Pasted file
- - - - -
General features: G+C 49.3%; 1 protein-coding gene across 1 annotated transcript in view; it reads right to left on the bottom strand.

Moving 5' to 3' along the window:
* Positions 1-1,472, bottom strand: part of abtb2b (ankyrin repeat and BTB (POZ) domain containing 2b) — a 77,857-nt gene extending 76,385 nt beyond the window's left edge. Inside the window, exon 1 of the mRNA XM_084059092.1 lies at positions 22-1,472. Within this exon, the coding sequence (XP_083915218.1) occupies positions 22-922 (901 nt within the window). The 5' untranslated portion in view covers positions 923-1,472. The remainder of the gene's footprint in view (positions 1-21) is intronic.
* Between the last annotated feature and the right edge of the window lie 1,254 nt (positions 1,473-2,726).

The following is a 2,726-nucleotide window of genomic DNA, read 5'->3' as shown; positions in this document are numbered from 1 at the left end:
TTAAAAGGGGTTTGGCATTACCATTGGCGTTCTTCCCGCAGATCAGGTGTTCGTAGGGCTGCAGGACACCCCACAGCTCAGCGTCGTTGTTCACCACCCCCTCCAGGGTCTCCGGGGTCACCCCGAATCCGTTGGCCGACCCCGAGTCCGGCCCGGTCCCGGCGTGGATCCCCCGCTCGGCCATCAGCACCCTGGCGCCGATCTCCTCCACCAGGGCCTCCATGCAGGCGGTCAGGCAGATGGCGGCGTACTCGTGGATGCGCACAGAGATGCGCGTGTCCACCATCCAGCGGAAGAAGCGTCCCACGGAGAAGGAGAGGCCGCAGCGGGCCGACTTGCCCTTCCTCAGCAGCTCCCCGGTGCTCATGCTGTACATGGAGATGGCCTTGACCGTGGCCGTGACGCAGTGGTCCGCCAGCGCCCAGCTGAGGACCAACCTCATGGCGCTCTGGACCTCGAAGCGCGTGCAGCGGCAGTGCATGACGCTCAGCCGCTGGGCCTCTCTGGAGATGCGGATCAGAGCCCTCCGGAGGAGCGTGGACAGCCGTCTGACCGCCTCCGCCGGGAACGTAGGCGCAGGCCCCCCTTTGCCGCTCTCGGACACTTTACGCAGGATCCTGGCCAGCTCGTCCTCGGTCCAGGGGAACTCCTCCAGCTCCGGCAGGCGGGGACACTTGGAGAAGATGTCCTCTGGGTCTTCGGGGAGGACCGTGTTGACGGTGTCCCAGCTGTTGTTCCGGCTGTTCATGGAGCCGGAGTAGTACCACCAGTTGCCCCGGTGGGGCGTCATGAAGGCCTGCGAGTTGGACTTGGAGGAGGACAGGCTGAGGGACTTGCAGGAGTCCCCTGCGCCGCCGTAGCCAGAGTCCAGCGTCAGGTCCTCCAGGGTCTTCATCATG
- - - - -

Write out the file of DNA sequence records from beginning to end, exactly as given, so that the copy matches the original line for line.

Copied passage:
General features: G+C 49.3%; 1 protein-coding gene across 1 annotated transcript in view; it reads right to left on the bottom strand.

Moving 5' to 3' along the window:
* Positions 1-1,472, bottom strand: part of abtb2b (ankyrin repeat and BTB (POZ) domain containing 2b) — a 77,857-nt gene extending 76,385 nt beyond the window's left edge. Inside the window, exon 1 of the mRNA XM_084059092.1 lies at positions 22-1,472. Within this exon, the coding sequence (XP_083915218.1) occupies positions 22-922 (901 nt within the window). The 5' untranslated portion in view covers positions 923-1,472. The remainder of the gene's footprint in view (positions 1-21) is intronic.
* Between the last annotated feature and the right edge of the window lie 1,254 nt (positions 1,473-2,726).

The following is a 2,726-nucleotide window of genomic DNA, read 5'->3' as shown; positions in this document are numbered from 1 at the left end:
TTAAAAGGGGTTTGGCATTACCATTGGCGTTCTTCCCGCAGATCAGGTGTTCGTAGGGCTGCAGGACACCCCACAGCTCAGCGTCGTTGTTCACCACCCCCTCCAGGGTCTCCGGGGTCACCCCGAATCCGTTGGCCGACCCCGAGTCCGGCCCGGTCCCGGCGTGGATCCCCCGCTCGGCCATCAGCACCCTGGCGCCGATCTCCTCCACCAGGGCCTCCATGCAGGCGGTCAGGCAGATGGCGGCGTACTCGTGGATGCGCACAGAGATGCGCGTGTCCACCATCCAGCGGAAGAAGCGTCCCACGGAGAAGGAGAGGCCGCAGCGGGCCGACTTGCCCTTCCTCAGCAGCTCCCCGGTGCTCATGCTGTACATGGAGATGGCCTTGACCGTGGCCGTGACGCAGTGGTCCGCCAGCGCCCAGCTGAGGACCAACCTCATGGCGCTCTGGACCTCGAAGCGCGTGCAGCGGCAGTGCATGACGCTCAGCCGCTGGGCCTCTCTGGAGATGCGGATCAGAGCCCTCCGGAGGAGCGTGGACAGCCGTCTGACCGCCTCCGCCGGGAACGTAGGCGCAGGCCCCCCTTTGCCGCTCTCGGACACTTTACGCAGGATCCTGGCCAGCTCGTCCTCGGTCCAGGGGAACTCCTCCAGCTCCGGCAGGCGGGGACACTTGGAGAAGATGTCCTCTGGGTCTTCGGGGAGGACCGTGTTGACGGTGTCCCAGCTGTTGTTCCGGCTGTTCATGGAGCCGGAGTAGTACCACCAGTTGCCCCGGTGGGGCGTCATGAAGGCCTGCGAGTTGGACTTGGAGGAGGACAGGCTGAGGGACTTGCAGGAGTCCCCTGCGCCGCCGTAGCCAGAGTCCAGCGTCAGGTCCTCCAGGGTCTTCATCATG